This is the film that put Arnold Schwarzenegger on the map. He was already a very famous bodybuilder, but this was his first time headlining a Hollywood film. What a way to announce yourself! Conan the Barbarian is a gritty fantastical adventure that made Arnold a star and set him on his way to Terminator, Predator and True Lies. There is something about Arnold in this film, he has barely any lines of dialogue (the producers were apparently concerned about his Austrian accent and grasp of the English language), but Arnold owns the screen. He is charismatic and powerful, exactly how you would expect a savage barbarian warrior would be.
Schwarzenegger stars as the titular Conan. At a young age, his parents are murdered in front of him by the evil Thulsa Doom (James Earl Jones). Conan winds up in a life of slavery, but fights his way out to freedom when he is old enough and strong enough to do so. He sets out to kill Thulsa Doom and avenge his parents. He fights dangerous villains in this fantasy land where magic and sorcery exist. Along the way he meets an archer (Gerry Lopez) and a thief, Valeria (Sandahl Bergman), who assist Conan in his quest to destroy Thulsa Doom.
This film is brutal and gory and still holds up over 30 years later. Schwarzenegger is great as Conan and even though he has minimal dialogue, there is enough in his performance to show the charm and leading man charisma we would eventually see later on in the 80s and 90s. I prefer some of his other films, but this is a great introduction to Arnold Schwarzenegger. It is very clear from this film, he was always going on to do bigger and better things.
Surprisingly I quite like this movie. It’s not one I’d want to watch all the time, but it’s fun on occasion. Again, you may not agree with Arnold Schwarzenegger’s personal choices or political beliefs, but I think most would agree that he does have genuine acting talent. This movie really put him on the map as an action star. It’s silly and kitschy at times, but it led to much better action movies (Terminator, True Lies). Everybody’s got to start somewhere, right?
I definitely developed an appreciation for Conan by reading Arnie’s autobiography. If I had watched it for the first time before knowing the behind the scenes stories I would have easily written it off as stupid fantasy. But a lot of work went into creating this movie, and it was entertaining to read Schwarzenegger reminiscing about its filming. I personally respect director John Millius’ decision use practical sets and effects wherever possible. Often the special effects used in older movies causes them to age rapidly and look laughable. There a little of that here, but luckily they are few and far between. Arnold’s acting is rough, but his natural charisma shows through. He’s obviously better in later movies. However, for his first real outing his performance is pretty good, especially considering that English is his second language. He also did most of his own stunts, which I always like.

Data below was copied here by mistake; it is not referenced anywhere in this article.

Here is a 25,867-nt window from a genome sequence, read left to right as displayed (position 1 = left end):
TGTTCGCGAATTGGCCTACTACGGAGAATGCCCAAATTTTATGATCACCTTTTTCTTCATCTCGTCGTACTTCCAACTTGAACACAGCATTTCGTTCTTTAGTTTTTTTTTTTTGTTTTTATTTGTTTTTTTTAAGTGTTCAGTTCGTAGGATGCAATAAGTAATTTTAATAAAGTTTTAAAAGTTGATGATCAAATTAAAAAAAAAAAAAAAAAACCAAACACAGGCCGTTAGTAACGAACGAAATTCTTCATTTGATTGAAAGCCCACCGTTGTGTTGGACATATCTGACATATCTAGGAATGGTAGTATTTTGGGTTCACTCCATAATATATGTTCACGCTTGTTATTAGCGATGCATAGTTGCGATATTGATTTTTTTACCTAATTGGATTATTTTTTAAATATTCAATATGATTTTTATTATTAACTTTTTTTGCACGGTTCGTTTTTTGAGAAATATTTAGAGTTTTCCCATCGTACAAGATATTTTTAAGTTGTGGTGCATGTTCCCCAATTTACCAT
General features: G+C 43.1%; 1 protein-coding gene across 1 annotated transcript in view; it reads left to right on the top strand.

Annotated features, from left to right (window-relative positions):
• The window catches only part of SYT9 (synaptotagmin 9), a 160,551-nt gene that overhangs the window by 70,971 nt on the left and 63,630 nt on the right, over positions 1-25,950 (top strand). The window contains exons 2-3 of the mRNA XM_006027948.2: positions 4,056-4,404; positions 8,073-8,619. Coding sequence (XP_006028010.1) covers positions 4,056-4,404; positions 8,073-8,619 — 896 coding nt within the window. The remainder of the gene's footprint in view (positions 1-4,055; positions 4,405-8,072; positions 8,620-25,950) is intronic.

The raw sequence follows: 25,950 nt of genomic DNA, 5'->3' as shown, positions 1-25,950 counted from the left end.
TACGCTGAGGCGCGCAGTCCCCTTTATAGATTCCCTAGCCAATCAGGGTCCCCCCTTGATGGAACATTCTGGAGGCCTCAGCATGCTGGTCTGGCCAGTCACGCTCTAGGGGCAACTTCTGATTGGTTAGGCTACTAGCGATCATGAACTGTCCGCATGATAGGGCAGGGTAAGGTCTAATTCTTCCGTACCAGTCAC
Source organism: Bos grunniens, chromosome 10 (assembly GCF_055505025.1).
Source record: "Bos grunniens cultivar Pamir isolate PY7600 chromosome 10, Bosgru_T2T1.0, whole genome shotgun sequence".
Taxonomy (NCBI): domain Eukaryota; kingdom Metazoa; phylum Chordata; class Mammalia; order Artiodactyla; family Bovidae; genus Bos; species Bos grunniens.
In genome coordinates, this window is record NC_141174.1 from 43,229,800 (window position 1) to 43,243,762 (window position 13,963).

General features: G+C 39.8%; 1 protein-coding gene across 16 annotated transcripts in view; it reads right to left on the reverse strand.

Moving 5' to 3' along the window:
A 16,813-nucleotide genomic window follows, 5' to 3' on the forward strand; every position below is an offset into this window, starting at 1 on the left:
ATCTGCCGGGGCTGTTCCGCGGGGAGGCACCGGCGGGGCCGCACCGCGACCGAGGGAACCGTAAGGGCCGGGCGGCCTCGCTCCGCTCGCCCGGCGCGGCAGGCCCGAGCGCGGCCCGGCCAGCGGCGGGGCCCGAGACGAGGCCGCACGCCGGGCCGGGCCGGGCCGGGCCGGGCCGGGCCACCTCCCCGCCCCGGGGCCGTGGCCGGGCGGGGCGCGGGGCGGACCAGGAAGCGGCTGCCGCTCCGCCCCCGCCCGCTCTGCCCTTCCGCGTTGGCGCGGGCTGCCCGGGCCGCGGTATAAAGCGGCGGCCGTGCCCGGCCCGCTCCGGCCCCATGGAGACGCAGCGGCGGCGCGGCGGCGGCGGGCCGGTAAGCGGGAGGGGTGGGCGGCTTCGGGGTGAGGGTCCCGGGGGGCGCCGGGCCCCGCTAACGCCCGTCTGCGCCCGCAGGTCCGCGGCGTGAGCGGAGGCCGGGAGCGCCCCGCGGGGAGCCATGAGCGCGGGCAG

Now for the bad. As I said, there are some laughable special effects used here, but thankfully not too many. The voiceover narration by Conan’s buddy The Wizard is immediately annoying. The story is a fairly standard fantasy adventure, with a few plot points that either make little sense or are not well enough explained. There’s also the standard random female nudity, but to be fair most of the cast is pretty scantily clad. The final scene is more narration that alludes to a sequel, which I find a bit presumptuous. This was a big gamble to make, so a second wouldn’t have been a forgone conclusion.
Still, Conan is entertaining enough. It’s not my exact cup of tea, but I’m also not its exact target audience. There are enough cool fight scenes and odd touches of humor to make it enjoyable. If you don’t go into it with high expectations you won’t be disappointed.